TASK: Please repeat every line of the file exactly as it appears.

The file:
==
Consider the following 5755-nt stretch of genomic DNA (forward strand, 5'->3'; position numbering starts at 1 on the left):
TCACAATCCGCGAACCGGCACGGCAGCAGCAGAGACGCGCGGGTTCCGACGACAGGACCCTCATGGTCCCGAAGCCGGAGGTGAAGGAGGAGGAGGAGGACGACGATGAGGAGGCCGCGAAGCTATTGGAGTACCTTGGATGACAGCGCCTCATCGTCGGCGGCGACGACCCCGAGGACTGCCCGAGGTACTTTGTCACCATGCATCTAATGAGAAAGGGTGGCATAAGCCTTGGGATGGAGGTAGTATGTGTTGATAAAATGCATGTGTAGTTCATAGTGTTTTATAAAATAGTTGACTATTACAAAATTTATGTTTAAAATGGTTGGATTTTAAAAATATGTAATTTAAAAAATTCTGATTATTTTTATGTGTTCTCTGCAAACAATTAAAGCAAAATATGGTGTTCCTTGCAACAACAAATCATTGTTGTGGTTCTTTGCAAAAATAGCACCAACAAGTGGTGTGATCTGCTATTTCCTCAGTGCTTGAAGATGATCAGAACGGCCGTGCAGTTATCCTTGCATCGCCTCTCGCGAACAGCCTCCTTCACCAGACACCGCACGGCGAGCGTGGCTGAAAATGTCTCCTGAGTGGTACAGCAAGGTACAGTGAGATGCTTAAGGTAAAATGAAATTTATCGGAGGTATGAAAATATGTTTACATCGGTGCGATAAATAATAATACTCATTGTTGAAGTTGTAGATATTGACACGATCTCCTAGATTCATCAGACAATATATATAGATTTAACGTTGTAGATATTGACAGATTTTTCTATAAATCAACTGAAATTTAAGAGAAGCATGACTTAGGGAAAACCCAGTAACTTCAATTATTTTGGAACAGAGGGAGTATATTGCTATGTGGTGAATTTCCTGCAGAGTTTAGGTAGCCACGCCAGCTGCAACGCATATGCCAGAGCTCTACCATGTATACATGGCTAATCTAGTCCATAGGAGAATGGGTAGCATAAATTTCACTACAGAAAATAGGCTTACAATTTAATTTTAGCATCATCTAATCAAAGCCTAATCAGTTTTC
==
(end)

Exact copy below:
Consider the following 5755-nt stretch of genomic DNA (forward strand, 5'->3'; position numbering starts at 1 on the left):
TCACAATCCGCGAACCGGCACGGCAGCAGCAGAGACGCGCGGGTTCCGACGACAGGACCCTCATGGTCCCGAAGCCGGAGGTGAAGGAGGAGGAGGAGGACGACGATGAGGAGGCCGCGAAGCTATTGGAGTACCTTGGATGACAGCGCCTCATCGTCGGCGGCGACGACCCCGAGGACTGCCCGAGGTACTTTGTCACCATGCATCTAATGAGAAAGGGTGGCATAAGCCTTGGGATGGAGGTAGTATGTGTTGATAAAATGCATGTGTAGTTCATAGTGTTTTATAAAATAGTTGACTATTACAAAATTTATGTTTAAAATGGTTGGATTTTAAAAATATGTAATTTAAAAAATTCTGATTATTTTTATGTGTTCTCTGCAAACAATTAAAGCAAAATATGGTGTTCCTTGCAACAACAAATCATTGTTGTGGTTCTTTGCAAAAATAGCACCAACAAGTGGTGTGATCTGCTATTTCCTCAGTGCTTGAAGATGATCAGAACGGCCGTGCAGTTATCCTTGCATCGCCTCTCGCGAACAGCCTCCTTCACCAGACACCGCACGGCGAGCGTGGCTGAAAATGTCTCCTGAGTGGTACAGCAAGGTACAGTGAGATGCTTAAGGTAAAATGAAATTTATCGGAGGTATGAAAATATGTTTACATCGGTGCGATAAATAATAATACTCATTGTTGAAGTTGTAGATATTGACACGATCTCCTAGATTCATCAGACAATATATATAGATTTAACGTTGTAGATATTGACAGATTTTTCTATAAATCAACTGAAATTTAAGAGAAGCATGACTTAGGGAAAACCCAGTAACTTCAATTATTTTGGAACAGAGGGAGTATATTGCTATGTGGTGAATTTCCTGCAGAGTTTAGGTAGCCACGCCAGCTGCAACGCATATGCCAGAGCTCTACCATGTATACATGGCTAATCTAGTCCATAGGAGAATGGGTAGCATAAATTTCACTACAGAAAATAGGCTTACAATTTAATTTTAGCATCATCTAATCAAAGCCTAATCAGTTTTC